When he was 17, the man in the fine pinstriped suit expected one day to be the shah.

Monday afternoon, His Imperial Majesty Reza Pahlavi, son of the deposed Shah of Iran, granted an audience to a half dozen undergraduates — not in a royal palace, but over the tables down at Mory’s.

Though Pahlavi has never ruled and in all likelihood never will, his homeland remains on his mind.

“I will forever consider myself an Iranian, regardless of where I end up,” said Pahlavi.

Pahlavi was on campus to deliver a speech on Iran’s place in the Middle East that night in Sudler Hall.

“I was very impressed with his message and the way that he used his words,” said Raaj Narayan ’04. “It takes a lot for a speaker to move me, but I felt compelled.”

Students addressed Pahlavi as “Your Majesty” as he answered nearly two hours of questions relating to the current state of Iran, its prospects for a democratic future and what role he himself might play in the new Iran.

An advocate for political change in the former kingdom, Pahlavi advocates the creation of a secular, democratic state in place of the current Islamic Republic.

Pahlavi left Iran in 1979 when his father, the late Shah Mohammed Reza Pahlavi, was forced to abdicate his throne and flee the country. The late shah died in Cairo on July 27, 1980, leaving his eldest son and heir to the throne in exile.

The late shah had put into effect a secularism similar to that which his son advocates, although his regime was anything but democratic.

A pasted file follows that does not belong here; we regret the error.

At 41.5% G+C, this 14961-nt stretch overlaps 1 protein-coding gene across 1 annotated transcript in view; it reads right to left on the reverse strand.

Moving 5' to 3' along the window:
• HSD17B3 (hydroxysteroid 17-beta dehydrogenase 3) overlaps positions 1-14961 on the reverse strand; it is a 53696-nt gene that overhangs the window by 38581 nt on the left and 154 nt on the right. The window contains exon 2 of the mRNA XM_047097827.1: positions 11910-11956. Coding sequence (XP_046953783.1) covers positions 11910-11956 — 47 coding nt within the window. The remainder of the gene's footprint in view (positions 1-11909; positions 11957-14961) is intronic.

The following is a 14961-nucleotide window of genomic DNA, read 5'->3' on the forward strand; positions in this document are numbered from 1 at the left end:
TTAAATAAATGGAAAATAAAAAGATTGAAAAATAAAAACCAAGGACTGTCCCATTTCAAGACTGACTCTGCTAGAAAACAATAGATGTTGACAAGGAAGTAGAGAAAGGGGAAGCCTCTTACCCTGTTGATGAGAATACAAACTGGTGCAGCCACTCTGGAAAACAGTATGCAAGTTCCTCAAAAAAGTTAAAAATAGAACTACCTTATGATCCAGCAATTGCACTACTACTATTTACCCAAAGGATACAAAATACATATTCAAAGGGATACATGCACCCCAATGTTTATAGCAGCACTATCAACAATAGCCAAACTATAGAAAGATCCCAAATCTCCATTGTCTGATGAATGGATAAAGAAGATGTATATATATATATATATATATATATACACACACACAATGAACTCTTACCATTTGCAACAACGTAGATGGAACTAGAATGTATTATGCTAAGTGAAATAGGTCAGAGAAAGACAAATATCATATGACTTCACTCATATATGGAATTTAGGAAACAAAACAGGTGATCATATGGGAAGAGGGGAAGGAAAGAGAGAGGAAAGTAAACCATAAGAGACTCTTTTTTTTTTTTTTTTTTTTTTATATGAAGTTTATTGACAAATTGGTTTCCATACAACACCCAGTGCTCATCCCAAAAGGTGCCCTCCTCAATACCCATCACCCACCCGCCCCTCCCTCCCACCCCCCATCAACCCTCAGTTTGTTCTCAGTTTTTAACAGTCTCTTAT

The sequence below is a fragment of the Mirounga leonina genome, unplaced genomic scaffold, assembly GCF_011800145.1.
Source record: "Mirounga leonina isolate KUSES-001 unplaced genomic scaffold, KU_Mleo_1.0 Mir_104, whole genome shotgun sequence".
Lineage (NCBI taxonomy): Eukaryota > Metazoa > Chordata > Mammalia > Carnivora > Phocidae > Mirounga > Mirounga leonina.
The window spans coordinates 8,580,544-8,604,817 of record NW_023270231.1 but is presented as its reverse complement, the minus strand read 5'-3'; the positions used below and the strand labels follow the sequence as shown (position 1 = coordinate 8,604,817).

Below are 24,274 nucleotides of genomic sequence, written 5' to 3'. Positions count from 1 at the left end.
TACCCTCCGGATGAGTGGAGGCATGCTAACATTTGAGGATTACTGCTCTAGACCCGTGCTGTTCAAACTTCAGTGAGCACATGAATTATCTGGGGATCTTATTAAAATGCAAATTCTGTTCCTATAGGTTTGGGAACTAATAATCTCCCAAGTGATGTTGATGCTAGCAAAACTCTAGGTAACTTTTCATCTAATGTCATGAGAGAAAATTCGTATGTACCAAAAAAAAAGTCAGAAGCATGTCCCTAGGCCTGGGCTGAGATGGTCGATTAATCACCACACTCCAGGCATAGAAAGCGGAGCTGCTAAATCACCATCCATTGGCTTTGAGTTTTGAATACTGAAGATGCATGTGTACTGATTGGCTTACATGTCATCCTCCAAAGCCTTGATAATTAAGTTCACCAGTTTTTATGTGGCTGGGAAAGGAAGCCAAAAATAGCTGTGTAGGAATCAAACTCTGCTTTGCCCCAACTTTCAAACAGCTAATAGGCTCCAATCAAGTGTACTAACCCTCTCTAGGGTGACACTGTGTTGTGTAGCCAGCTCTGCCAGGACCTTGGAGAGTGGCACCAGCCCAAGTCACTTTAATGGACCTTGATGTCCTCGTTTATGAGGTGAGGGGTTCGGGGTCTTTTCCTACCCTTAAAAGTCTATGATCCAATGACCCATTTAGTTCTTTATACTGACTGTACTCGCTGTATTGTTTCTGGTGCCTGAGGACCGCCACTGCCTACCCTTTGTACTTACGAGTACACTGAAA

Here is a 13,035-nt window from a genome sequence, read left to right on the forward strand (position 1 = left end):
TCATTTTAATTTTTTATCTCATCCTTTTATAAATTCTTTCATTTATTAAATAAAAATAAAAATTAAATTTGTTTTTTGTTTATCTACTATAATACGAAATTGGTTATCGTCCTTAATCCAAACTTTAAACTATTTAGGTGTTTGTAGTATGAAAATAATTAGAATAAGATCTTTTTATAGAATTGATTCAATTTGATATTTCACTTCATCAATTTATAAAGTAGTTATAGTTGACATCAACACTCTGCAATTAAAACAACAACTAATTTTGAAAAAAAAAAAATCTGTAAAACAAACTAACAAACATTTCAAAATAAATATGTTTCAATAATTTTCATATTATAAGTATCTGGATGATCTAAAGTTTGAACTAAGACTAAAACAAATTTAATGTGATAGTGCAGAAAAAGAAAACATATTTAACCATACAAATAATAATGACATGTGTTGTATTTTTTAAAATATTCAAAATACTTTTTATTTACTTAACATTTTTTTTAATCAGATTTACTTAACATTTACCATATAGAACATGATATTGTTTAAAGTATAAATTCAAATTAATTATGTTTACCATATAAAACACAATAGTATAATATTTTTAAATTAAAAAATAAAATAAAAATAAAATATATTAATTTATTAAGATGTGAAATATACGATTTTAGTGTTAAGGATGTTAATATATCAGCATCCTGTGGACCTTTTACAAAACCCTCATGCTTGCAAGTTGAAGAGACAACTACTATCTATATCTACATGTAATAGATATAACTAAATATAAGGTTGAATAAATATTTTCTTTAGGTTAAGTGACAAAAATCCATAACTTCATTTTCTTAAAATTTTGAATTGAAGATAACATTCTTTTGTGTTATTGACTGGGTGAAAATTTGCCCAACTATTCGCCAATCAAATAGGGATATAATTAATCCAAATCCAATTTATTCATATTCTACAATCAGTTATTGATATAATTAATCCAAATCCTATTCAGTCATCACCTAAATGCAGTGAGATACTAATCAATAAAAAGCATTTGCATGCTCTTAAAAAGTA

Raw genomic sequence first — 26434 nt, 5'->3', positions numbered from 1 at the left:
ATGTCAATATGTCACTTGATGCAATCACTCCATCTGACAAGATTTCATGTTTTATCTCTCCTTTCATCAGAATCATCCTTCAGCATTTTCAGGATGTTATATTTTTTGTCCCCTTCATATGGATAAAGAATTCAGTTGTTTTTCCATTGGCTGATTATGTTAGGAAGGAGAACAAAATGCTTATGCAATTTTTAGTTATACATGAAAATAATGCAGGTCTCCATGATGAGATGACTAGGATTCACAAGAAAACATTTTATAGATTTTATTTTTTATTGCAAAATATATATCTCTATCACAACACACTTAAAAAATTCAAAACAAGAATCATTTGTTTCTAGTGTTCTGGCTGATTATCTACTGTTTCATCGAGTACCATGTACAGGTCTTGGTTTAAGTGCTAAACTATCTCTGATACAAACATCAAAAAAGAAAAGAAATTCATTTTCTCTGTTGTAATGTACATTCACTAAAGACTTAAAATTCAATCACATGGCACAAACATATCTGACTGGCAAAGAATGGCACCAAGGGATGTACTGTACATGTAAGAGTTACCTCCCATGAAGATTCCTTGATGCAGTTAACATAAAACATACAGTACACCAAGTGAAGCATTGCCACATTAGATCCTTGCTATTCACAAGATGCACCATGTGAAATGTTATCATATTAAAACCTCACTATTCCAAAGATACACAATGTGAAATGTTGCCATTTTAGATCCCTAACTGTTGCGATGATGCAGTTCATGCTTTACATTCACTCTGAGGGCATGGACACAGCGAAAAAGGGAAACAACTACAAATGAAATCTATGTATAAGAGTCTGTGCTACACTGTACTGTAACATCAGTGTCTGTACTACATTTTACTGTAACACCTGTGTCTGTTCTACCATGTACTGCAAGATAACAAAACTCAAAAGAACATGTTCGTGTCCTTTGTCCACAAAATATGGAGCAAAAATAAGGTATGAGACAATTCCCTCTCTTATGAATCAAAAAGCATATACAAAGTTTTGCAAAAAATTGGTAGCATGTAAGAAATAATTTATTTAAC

The shah was responsible for the so-called “White Revolution,” a period of broad-based economic, social and cultural reforms.

But even Pahlavi has been unable to ignore the darker aspects of his father’s reign. He has made statements in the past recognizing the excesses of SAVAK, the shah’s personal secret police organization which tortured, maimed and killed thousands from 1953-1979.

After the shah was deposed, the regime of Shiite cleric Ayatollah Ruholla Khomeini abolished the ancient Persian monarchy, and for 23 years the Peacock Throne has remained empty.

Ever since, the citizens of Iran have been subjected to a brutal and repressive regime that has reversed all of the shah’s efforts at secularization.

Pahlavi declined to speculate on the likelihood of a return to the throne as a constitutional monarch or of his running for office in the country’s first freely elected government.

“Whatever the people think would be appropriate for me to play as a role, whether it’s that of a constitutional monarch, or that of a citizen in another capacity, I’m not going to speculate on that because it has yet to happen.”

The progress of democracy in the Middle East, said Pahlavi, depends on movement toward democracy in Iran.

“How could we expect [other Gulf states] to comfortably commit to a real political reform when they have a belligerent [Iran] breathing down their necks right next door?” he asked.

A titled aristocrat with a decided admiration of modern Western freedoms and society, Pahlavi is endowed with a great love of the native land that he has not seen in 23 years.

“Every day I wake up and I remember that tearful student who came to see me secretly outside, he’s now in prison in Iran, or those 80-year-old men who start shaking whenever they see me on the street,” the one-time heir apparent said.

“And every time they say to me, every single time, and I won’t forget this, ‘You don’t belong to yourself, you belong to us.’ From the day I was born, they’ve been saying that.

“That’s my motivation, that’s my sense of duty, that’s my sense of obligation.”